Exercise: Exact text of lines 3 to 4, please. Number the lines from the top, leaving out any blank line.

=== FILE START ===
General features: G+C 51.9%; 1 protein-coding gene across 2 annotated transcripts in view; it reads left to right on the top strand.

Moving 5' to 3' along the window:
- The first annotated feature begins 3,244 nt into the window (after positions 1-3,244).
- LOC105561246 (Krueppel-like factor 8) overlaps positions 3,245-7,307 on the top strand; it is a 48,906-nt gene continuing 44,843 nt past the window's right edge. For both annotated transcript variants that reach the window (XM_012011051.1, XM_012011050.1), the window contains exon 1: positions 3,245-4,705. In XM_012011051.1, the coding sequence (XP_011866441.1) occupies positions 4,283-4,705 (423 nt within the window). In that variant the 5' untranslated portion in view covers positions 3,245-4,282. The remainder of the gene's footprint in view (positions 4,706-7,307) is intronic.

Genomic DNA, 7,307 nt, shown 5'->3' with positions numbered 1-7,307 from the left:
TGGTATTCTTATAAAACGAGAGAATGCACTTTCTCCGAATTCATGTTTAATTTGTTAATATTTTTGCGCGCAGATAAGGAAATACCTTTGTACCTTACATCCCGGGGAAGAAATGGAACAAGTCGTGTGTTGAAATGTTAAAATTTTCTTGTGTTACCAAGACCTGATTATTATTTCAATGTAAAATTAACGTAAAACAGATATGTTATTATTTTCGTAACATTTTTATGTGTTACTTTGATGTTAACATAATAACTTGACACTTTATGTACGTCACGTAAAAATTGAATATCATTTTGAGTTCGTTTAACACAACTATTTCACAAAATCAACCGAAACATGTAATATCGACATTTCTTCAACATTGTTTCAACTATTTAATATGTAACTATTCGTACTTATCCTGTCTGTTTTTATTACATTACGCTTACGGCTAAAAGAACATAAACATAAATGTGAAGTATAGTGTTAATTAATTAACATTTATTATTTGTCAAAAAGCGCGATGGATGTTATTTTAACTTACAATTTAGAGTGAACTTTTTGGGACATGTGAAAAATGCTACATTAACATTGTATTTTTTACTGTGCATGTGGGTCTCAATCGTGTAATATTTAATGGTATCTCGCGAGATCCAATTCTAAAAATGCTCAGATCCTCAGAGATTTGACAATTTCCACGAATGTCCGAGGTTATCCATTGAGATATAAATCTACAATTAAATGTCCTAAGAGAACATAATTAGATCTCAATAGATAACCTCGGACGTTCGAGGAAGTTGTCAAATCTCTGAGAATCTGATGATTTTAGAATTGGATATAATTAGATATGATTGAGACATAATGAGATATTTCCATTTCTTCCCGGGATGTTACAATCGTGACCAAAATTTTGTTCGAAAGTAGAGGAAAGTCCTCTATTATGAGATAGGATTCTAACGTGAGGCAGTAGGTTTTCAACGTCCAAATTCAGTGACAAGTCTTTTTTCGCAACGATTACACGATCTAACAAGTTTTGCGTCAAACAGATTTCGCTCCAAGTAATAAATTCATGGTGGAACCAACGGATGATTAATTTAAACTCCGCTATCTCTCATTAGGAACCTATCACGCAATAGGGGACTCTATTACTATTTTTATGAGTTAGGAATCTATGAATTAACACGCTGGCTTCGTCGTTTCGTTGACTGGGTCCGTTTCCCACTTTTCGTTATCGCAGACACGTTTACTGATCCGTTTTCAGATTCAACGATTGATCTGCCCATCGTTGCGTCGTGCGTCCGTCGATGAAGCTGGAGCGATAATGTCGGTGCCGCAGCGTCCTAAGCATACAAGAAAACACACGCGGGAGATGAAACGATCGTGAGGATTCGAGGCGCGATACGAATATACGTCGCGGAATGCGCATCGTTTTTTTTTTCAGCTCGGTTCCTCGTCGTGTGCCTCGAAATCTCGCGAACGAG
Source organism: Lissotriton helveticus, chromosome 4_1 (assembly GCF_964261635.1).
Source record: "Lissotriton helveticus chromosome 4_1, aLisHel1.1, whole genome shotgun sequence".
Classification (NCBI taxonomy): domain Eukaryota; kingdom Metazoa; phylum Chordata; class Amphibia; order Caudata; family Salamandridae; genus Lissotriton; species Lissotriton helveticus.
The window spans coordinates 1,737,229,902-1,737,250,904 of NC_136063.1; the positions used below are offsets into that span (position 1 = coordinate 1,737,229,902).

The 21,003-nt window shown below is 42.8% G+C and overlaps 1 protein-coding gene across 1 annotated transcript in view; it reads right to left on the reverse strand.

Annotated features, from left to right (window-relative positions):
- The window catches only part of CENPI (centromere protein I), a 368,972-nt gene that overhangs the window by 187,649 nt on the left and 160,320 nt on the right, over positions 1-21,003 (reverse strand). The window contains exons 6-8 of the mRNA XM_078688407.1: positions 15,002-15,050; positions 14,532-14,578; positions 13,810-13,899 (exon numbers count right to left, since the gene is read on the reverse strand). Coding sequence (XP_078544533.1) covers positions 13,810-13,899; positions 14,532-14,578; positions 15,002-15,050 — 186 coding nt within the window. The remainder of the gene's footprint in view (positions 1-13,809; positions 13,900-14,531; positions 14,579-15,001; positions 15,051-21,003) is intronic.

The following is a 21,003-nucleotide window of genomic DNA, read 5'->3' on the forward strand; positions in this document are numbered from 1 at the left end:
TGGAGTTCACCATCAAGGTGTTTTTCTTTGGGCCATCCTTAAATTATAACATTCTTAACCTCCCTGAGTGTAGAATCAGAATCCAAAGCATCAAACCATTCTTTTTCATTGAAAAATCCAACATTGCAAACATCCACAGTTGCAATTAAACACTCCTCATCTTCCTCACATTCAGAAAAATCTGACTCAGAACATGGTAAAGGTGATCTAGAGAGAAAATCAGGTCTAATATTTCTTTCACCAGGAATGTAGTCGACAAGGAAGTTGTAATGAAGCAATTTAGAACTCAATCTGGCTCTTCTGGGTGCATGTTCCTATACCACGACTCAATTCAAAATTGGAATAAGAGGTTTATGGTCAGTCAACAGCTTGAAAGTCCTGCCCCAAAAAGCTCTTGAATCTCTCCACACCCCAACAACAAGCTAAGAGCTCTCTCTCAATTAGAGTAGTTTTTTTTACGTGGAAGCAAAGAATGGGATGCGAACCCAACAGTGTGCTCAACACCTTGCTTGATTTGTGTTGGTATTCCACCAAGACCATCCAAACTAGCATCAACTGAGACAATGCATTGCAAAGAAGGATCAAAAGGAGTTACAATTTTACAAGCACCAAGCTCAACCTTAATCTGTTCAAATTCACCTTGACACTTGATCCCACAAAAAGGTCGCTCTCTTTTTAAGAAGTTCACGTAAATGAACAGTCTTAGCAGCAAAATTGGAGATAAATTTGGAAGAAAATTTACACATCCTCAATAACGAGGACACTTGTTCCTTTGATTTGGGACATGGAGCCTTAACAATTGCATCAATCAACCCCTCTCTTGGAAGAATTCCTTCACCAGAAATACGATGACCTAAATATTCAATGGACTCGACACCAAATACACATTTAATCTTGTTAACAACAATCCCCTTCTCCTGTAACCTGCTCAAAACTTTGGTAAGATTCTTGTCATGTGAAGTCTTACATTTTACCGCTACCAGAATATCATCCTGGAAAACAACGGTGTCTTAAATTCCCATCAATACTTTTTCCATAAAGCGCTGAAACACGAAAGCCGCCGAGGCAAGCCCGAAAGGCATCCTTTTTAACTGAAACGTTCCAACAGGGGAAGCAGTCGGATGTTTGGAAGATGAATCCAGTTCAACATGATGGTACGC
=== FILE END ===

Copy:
- The first annotated feature begins 3,244 nt into the window (after positions 1-3,244).
- LOC105561246 (Krueppel-like factor 8) overlaps positions 3,245-7,307 on the top strand; it is a 48,906-nt gene continuing 44,843 nt past the window's right edge. For both annotated transcript variants that reach the window (XM_012011051.1, XM_012011050.1), the window contains exon 1: positions 3,245-4,705. In XM_012011051.1, the coding sequence (XP_011866441.1) occupies positions 4,283-4,705 (423 nt within the window). In that variant the 5' untranslated portion in view covers positions 3,245-4,282. The remainder of the gene's footprint in view (positions 4,706-7,307) is intronic.